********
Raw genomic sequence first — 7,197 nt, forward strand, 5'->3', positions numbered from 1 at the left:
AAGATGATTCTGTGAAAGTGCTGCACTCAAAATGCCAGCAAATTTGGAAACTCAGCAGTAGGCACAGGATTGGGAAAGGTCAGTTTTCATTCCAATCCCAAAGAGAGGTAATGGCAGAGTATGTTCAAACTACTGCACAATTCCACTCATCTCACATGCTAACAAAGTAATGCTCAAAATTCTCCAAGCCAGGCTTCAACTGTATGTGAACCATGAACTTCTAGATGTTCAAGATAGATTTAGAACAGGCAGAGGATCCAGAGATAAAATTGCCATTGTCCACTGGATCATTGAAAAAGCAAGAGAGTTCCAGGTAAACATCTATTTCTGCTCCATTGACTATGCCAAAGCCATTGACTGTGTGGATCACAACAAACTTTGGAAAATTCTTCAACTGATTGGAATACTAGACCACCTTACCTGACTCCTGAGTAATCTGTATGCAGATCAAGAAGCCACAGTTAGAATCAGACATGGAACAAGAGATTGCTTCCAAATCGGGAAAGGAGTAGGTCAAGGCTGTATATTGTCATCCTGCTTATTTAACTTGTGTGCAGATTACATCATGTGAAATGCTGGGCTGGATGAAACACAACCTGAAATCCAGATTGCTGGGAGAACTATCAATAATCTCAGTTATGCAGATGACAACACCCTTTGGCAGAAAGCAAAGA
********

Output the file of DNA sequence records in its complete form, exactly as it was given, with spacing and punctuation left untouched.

Raw genomic sequence first — 7,197 nt, forward strand, 5'->3', positions numbered from 1 at the left:
AAGATGATTCTGTGAAAGTGCTGCACTCAAAATGCCAGCAAATTTGGAAACTCAGCAGTAGGCACAGGATTGGGAAAGGTCAGTTTTCATTCCAATCCCAAAGAGAGGTAATGGCAGAGTATGTTCAAACTACTGCACAATTCCACTCATCTCACATGCTAACAAAGTAATGCTCAAAATTCTCCAAGCCAGGCTTCAACTGTATGTGAACCATGAACTTCTAGATGTTCAAGATAGATTTAGAACAGGCAGAGGATCCAGAGATAAAATTGCCATTGTCCACTGGATCATTGAAAAAGCAAGAGAGTTCCAGGTAAACATCTATTTCTGCTCCATTGACTATGCCAAAGCCATTGACTGTGTGGATCACAACAAACTTTGGAAAATTCTTCAACTGATTGGAATACTAGACCACCTTACCTGACTCCTGAGTAATCTGTATGCAGATCAAGAAGCCACAGTTAGAATCAGACATGGAACAAGAGATTGCTTCCAAATCGGGAAAGGAGTAGGTCAAGGCTGTATATTGTCATCCTGCTTATTTAACTTGTGTGCAGATTACATCATGTGAAATGCTGGGCTGGATGAAACACAACCTGAAATCCAGATTGCTGGGAGAACTATCAATAATCTCAGTTATGCAGATGACAACACCCTTTGGCAGAAAGCAAAGA